The Ruisseau de Corneville rises north of the village, east of the Ruisseau du Val Clair, flows north to join the Laize at Les Écluses. During early medieval times Barbery and its abbey were under the control of the de Livet family. Barbery appears as the same on the 1790 version. List of Successive Mayors; the evolution of the number of inhabitants is known from the population censuses conducted in the commune since 1793. From the 21st century, a census of communes with fewer than 10,000 inhabitants is held every five years, unlike larger communes that have a sample survey every year; the commune has many buildings and sites that are registered as historical monuments: The Petite-Abbaye Industrial Cheese Factory Farmhouses A Chateau at Mesnil-Aumont A Manor/Chateau at Mesnil-Touffray The Old Abbey Manor at Faverolles The commune has several religious buildings and structures that are registered as historical monuments: The old Cistercian Abbey of Notre-Dame of Barbery founded by Robert Marmion in 1181.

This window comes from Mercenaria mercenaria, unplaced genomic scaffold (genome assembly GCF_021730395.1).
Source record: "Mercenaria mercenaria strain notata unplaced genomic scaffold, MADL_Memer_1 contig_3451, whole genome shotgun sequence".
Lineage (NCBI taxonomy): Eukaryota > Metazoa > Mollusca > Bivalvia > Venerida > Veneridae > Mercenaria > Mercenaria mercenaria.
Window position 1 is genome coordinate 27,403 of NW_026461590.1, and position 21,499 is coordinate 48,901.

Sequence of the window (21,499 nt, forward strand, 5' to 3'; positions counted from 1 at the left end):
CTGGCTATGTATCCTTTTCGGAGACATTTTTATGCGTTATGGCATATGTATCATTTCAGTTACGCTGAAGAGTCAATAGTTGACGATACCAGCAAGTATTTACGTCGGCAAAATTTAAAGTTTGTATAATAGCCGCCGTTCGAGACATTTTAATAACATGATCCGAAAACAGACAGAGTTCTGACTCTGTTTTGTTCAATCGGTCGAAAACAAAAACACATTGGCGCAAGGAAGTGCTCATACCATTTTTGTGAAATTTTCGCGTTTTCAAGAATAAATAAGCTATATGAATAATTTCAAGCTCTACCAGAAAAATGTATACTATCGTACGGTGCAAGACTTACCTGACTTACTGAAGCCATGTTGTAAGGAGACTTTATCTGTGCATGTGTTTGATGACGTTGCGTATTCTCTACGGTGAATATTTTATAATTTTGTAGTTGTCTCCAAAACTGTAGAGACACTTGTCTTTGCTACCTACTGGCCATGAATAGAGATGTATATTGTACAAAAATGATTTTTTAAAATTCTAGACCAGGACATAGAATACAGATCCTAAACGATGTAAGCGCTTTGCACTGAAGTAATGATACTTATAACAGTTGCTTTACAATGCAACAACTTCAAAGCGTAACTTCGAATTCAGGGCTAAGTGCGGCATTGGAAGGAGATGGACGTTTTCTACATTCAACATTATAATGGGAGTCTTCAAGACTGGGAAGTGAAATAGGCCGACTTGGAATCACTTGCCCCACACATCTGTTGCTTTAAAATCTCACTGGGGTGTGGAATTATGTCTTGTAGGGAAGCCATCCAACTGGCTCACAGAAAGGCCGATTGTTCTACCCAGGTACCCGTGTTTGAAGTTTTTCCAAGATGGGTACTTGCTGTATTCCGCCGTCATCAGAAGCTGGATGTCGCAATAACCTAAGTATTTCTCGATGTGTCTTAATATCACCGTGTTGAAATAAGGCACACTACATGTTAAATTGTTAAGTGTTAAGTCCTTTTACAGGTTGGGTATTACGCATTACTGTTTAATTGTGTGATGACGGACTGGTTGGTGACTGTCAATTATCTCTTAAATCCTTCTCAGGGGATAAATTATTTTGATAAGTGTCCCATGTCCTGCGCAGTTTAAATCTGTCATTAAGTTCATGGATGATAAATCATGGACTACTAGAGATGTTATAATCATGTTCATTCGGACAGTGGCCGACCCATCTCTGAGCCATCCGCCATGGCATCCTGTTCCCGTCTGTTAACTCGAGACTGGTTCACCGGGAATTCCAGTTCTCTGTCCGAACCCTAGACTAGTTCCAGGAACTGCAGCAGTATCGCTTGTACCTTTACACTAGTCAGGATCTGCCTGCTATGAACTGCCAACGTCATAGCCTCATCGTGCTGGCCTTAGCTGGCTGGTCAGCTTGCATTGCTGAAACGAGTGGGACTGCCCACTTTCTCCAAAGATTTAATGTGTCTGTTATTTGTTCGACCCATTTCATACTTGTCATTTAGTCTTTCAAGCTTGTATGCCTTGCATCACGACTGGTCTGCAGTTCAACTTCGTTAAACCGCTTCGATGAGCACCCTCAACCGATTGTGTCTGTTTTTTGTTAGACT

The Parish Church of Saint Peter. The Church contains many items that are registered as historical objects: Statues A green Sofa, 2 Chairs A Stoup A Baptismal font An Altar and Tabernacle 4 Stained glass windows A Presbytery The Parish Church of Saint Martin at Mesnil-Touffray; the Church contains many items that are registered as historical objects: Statues A Pulpit A Baptismal font An Altar and Retable Tombstones A Monument to Charles de Lalongny Communes of the Calvados department